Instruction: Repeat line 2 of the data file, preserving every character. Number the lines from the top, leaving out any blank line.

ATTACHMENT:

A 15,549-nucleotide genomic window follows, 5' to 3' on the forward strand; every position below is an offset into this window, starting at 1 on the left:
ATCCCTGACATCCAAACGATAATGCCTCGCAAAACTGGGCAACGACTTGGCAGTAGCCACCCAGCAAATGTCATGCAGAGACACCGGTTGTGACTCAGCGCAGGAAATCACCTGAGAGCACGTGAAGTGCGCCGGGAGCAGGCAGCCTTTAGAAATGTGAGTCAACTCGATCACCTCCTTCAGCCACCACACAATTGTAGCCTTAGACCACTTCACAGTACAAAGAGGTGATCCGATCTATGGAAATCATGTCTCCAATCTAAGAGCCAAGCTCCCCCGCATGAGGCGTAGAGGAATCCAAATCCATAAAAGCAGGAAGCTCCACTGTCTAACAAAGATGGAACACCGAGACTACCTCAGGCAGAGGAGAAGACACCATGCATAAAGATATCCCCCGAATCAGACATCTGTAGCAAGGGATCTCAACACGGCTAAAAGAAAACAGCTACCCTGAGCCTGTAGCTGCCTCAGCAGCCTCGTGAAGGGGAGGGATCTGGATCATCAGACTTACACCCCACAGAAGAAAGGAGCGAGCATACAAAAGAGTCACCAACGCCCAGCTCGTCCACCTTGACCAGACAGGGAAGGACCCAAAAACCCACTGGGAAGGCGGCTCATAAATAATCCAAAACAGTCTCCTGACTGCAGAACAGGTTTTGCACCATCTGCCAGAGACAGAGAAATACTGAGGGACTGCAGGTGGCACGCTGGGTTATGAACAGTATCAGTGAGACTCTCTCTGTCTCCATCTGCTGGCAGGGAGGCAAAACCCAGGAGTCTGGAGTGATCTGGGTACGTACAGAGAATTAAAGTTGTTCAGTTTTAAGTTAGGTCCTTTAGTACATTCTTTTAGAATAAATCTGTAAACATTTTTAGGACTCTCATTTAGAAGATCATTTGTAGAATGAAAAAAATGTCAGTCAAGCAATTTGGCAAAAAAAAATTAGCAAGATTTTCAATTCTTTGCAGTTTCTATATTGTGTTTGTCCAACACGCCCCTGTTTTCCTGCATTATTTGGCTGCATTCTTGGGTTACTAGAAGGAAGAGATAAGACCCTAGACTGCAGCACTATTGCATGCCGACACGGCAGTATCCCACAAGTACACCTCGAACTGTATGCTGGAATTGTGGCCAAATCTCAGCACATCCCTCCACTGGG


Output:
ATCCCTGACATCCAAACGATAATGCCTCGCAAAACTGGGCAACGACTTGGCAGTAGCCACCCAGCAAATGTCATGCAGAGACACCGGTTGTGACTCAGCGCAGGAAATCACCTGAGAGCACGTGAAGTGCGCCGGGAGCAGGCAGCCTTTAGAAATGTGAGTCAACTCGATCACCTCCTTCAGCCACCACACAATTGTAGCCTTAGACCACTTCACAGTACAAAGAGGTGATCCGATCTATGGAAATCATGTCTCCAATCTAAGAGCCAAGCTCCCCCGCATGAGGCGTAGAGGAATCCAAATCCATAAAAGCAGGAAGCTCCACTGTCTAACAAAGATGGAACACCGAGACTACCTCAGGCAGAGGAGAAGACACCATGCATAAAGATATCCCCCGAATCAGACATCTGTAGCAAGGGATCTCAACACGGCTAAAAGAAAACAGCTACCCTGAGCCTGTAGCTGCCTCAGCAGCCTCGTGAAGGGGAGGGATCTGGATCATCAGACTTACACCCCACAGAAGAAAGGAGCGAGCATACAAAAGAGTCACCAACGCCCAGCTCGTCCACCTTGACCAGACAGGGAAGGACCCAAAAACCCACTGGGAAGGCGGCTCATAAATAATCCAAAACAGTCTCCTGACTGCAGAACAGGTTTTGCACCATCTGCCAGAGACAGAGAAATACTGAGGGACTGCAGGTGGCACGCTGGGTTATGAACAGTATCAGTGAGACTCTCTCTGTCTCCATCTGCTGGCAGGGAGGCAAAACCCAGGAGTCTGGAGTGATCTGGGTACGTACAGAGAATTAAAGTTGTTCAGTTTTAAGTTAGGTCCTTTAGTACATTCTTTTAGAATAAATCTGTAAACATTTTTAGGACTCTCATTTAGAAGATCATTTGTAGAATGAAAAAAATGTCAGTCAAGCAATTTGGCAAAAAAAAATTAGCAAGATTTTCAATTCTTTGCAGTTTCTATATTGTGTTTGTCCAACACGCCCCTGTTTTCCTGCATTATTTGGCTGCATTCTTGGGTTACTAGAAGGAAGAGATAAGACCCTAGACTGCAGCACTATTGCATGCCGACACGGCAGTATCCCACAAGTACACCTCGAACTGTATGCTGGAATTGTGGCCAAATCTCAGCACATCCCTCCACTGGG